Now we must recognize a reality that’s always been true, even if we didn’t wish to acknowledge it: The world is often defined by violence; that is, by who wins and who loses.
It was the Greek philosopher Heraclitus who declared, “War is the father of all and the king of all.” For better or worse — for living or dying — it’s war, not WiFi, that shapes our destiny. The ancient sage added, identifying war as masculine, “some he has made slaves and some free.”
Which will we be: slave or free? In this world we cohabit with menacing superpowers such as Russia and China, it’s no longer a laughably remote question.
Newt Gingrich argues that the post-World War Two order, heavy as it was on the rule of law — and laden as it was with hope for world peace — is now kaput. “We’re going to see a much more violent world and a lot greater dangers,” he says, “and we’re going to see the dictatorships being much more aggressive.”
So this is our new world, same as the old word: We are threatened by tyrants, and thus the bravery of heroes is needed. So as we part with illusions built up over the past few decades, we need some hard-headed rethinking.
Should we still be “working” with the Russians on climate change, as John Kerry wishes? Okay, that question is easily enough answered.
Harder questions need a reckoning. For instance, should the U.S. get back on track as an energy exporter, thereby reversing the policy direction of the Biden administration? And thereby empowering the U.S. to replace Russian hydrocarbons, worldwide, with “Drilled in USA?”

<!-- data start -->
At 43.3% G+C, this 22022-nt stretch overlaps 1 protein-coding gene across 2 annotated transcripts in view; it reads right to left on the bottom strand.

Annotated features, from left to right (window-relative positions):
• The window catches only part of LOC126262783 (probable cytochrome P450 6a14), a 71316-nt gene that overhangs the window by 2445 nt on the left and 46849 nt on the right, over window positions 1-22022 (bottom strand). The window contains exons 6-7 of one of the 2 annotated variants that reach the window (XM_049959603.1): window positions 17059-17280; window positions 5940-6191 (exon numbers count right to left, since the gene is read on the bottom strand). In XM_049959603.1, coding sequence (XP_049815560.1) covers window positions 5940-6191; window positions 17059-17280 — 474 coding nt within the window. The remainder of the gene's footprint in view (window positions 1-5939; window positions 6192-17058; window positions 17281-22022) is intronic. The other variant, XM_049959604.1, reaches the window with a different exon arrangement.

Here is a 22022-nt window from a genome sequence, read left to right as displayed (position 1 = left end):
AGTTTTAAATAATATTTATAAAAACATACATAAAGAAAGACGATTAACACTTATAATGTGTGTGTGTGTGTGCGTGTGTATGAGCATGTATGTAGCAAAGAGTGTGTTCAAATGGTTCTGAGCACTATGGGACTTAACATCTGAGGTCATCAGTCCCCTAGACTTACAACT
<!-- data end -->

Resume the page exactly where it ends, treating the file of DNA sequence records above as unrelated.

Admittedly, it’s hard to imagine President Joe Biden reversing field on green ideology (even if such greenery seems to be more his administration’s than his, personally). And yet if the U.S. can’t be an energy leader, it’s difficult to see how we can be a leader for what used to be called — and will hopefully always be called — the Free World.
Does Biden have that sort of courage? Nobody’s asking him to be a Zelenskyy; he just needs to be brave enough to change course in the marbled corridors of Washington.
Great American presidents have sometimes had to shift dramatically in the face of exigency. For instance, in March 1861, Abraham Lincoln came into office hoping to achieve a compromise on slavery — an institution he loathed — in the name of peacefully preserving the union. Even after the Confederacy violently seceded in April, the 16th president was still hoping for a compromise; it was not until late in the following year, 1862, that he signed the Emancipation Proclamation, signaling an end to any possibility that slavery could survive in the United States.
Even more pertinently, Harry Truman came into office in April 1945, at a time when the Soviet Russians were supposedly our close ally in the fight against fascism. It took a few years of Soviet bad behavior — and a ringing speech by the same Winston Churchill — to shake Americans out of their complacency.
But when Truman and America finally saw the truth about Stalin and his Russians, we took it to heart. Soon, the U.S. was gearing up for the long twilight struggle of the Cold War.
Were these big pivots by Lincoln and Truman? Sure they were. Maybe even 180s. But there was a country to save — this country. So now, in this crisis, we’ll see if Biden can make the same sort of needed pivot.
The stern realities of international geopolitics are summoning us to a change in our energy strategy, and to other changes, in keeping with the new emergency, which some are calling World War Three. If the 46th president lacks the needed courage, then American Renewal will require a political change.
James P. Pinkerton, a former White House domestic policy aide to Presidents Ronald Reagan and George H. W. Bush, has been a Fox News contributor since 1996.
The views and opinions expressed in this commentary are those of the author and do not reflect the official position of the Daily Caller News Foundation.